“What Were You Wearing?”
clothing has nothing to do with sexual assault
What I was wearing never mattered…
“What were you wearing?”
It’s a question people ask survivors of sexual violence all too often; a question wrought with victim-blaming and an implication that, maybe, the survivor could’ve prevented their assault if they had worn something less revealing, less sexy.
A powerful art exhibit currently on display at the University of Kansas aims to debunk this myth. The exhibit titled “What Were You Wearing?” features 18 stories of sexual violence and representations of what each victim was wearing at the time of their assault. The outfits include a bikini, a young boy’s yellow collared shirt, a sexy red dress and a T-shirt and jeans.
The art project was created in 2013 by Jen Brockman, the director of KU’s Sexual Assault Prevention and Education Center, and Dr. Mary A. Wyandt-Hiebert, who oversees all programming initiatives at the University of Arkansas’ rape education center. The installation has been featured at several other schools since 2013, including University of Arkansas and University of Iowa.
Brockman told HuffPost that the main goal of “What Were You Wearing?” is to promote awareness about sexual violence and to combat victim-blaming.Alanna Vagianos
what you were wearing – art by Michael Samadhi (from an original photograph by Jennifer Sprague)
Victim Shaming & “What Were You Wearing?”
I have zero tolerance for victim shaming. I am a sexual abuse victim. And, I was shamed. My abuser was an authority figure, a teacher. Not a school teacher, but my piano teacher. My abuse went on for nearly three years.
There was no way to escape. I tried everything I could to get out of my piano lessons. Everything short of admitting I was being abused. In my early adolescent mind, telling my parents that I was being abused was too shameful.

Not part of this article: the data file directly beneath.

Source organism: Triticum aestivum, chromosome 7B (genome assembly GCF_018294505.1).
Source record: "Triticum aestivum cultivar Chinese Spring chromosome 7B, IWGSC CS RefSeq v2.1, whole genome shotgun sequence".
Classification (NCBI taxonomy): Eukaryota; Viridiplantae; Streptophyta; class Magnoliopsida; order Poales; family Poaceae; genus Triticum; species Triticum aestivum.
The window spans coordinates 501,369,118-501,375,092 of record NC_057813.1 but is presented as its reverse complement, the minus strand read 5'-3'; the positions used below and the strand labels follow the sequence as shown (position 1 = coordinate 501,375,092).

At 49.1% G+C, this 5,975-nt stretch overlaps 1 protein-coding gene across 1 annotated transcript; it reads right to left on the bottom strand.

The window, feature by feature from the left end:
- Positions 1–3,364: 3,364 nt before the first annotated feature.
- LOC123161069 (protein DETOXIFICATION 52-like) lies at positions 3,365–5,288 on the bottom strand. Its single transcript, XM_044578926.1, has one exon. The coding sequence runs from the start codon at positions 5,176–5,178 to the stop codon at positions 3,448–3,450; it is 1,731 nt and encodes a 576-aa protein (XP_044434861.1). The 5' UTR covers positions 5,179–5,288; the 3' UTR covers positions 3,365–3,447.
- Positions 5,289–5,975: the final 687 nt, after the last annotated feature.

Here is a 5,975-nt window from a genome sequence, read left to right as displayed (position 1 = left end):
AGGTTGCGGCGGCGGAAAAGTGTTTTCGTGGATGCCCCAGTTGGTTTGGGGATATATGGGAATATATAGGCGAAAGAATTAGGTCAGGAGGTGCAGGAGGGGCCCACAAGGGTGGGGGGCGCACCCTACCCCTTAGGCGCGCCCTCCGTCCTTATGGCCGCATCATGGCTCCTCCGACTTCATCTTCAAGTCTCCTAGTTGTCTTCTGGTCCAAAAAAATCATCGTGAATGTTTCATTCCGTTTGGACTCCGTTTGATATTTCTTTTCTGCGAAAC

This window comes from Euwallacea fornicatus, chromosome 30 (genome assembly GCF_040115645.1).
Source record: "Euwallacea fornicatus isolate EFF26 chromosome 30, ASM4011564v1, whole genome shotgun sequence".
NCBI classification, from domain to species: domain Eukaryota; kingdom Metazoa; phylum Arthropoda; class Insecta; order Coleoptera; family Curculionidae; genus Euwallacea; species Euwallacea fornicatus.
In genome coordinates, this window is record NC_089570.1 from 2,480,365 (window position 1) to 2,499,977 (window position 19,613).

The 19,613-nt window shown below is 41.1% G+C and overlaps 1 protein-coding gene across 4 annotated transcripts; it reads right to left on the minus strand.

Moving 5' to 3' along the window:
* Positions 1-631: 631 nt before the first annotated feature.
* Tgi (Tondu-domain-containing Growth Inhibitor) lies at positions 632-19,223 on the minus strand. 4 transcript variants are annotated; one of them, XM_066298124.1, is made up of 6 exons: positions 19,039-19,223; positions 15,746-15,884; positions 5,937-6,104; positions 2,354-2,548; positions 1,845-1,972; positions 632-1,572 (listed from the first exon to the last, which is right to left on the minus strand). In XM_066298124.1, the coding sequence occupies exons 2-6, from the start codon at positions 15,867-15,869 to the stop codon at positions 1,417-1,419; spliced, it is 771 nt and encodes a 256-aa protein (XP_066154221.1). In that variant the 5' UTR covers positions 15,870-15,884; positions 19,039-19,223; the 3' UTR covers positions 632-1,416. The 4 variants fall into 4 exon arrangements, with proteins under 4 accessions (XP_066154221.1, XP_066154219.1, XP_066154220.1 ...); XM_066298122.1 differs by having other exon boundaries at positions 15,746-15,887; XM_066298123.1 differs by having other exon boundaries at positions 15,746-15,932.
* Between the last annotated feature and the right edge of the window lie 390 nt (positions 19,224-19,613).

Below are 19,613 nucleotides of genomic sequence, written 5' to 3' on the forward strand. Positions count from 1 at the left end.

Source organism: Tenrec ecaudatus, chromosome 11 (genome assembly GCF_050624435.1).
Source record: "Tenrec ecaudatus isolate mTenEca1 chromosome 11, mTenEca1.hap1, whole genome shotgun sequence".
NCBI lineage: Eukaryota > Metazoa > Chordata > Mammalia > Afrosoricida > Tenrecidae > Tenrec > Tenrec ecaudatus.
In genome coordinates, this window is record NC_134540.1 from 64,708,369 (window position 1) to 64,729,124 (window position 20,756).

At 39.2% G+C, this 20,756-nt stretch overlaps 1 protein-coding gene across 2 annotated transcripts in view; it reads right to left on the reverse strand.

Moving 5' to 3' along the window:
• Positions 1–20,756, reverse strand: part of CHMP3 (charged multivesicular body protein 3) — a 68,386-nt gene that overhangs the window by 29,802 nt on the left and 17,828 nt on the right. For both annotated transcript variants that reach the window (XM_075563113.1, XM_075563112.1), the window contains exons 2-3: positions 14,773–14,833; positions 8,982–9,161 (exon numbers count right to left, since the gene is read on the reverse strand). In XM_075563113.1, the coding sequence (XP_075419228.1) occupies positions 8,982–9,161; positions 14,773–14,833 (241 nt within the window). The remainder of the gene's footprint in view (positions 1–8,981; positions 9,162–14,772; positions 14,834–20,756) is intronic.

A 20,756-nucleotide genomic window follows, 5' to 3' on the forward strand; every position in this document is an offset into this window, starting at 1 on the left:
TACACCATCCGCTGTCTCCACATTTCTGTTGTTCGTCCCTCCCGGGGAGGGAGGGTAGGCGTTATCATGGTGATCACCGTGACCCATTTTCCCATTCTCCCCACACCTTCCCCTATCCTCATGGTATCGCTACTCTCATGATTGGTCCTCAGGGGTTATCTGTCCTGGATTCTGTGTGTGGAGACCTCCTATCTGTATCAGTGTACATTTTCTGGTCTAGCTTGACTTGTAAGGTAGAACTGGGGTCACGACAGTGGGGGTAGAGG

When I was 18, I told my girlfriend, Cheryl. She was compassionate and absolutely non-judgemental. It was the first time in my life where I felt it was ok to be vulnerable enough to tell the story. Her love felt unconditional. Cheryl encouraged me to tell my parents.
She thought I’d be releasing a great burden, one I’d been carrying for a long time. If I told them what had happened, I could be released from my own burdens, guilt, and self-doubt.
Ya, that didn’t go so well…
I was blamed and shamed. I was literally told, “You must have done something to signal you were open to his advances.” And, “Well Michael, you must have wanted those attentions somehow, after all, you kept going back.”
Later, I wanted the piano I had practiced all those years removed from the house. Yes, Grandma had given me the piano. She had been a piano teacher herself. And, she had studied at the Chicago Conservatory, same as my piano teacher. But, I didn’t want that reminder staring me in the face everytime I visited home.
It took a year of fighting and recriminations before Mom finally agreed to sell my piano. And, I can’t help feeling as though it was something she resented the rest of her life. She always wanted a piano in her home. She felt it was absolutely unnecessary to sell the piano, after all, I could choose which memories to keep…
This is a great exhibit. I regret I didn’t know about it when it was at the University of Iowa. I would have visited, and likely would have cried the whole time. Not so much out of sorrow for what happened to me, but instead in empathy for all the different victims this display represents.
Sexual assault victims didn’t invite their abuse, they didn’t invent their abuse. What they were wearing never mattered…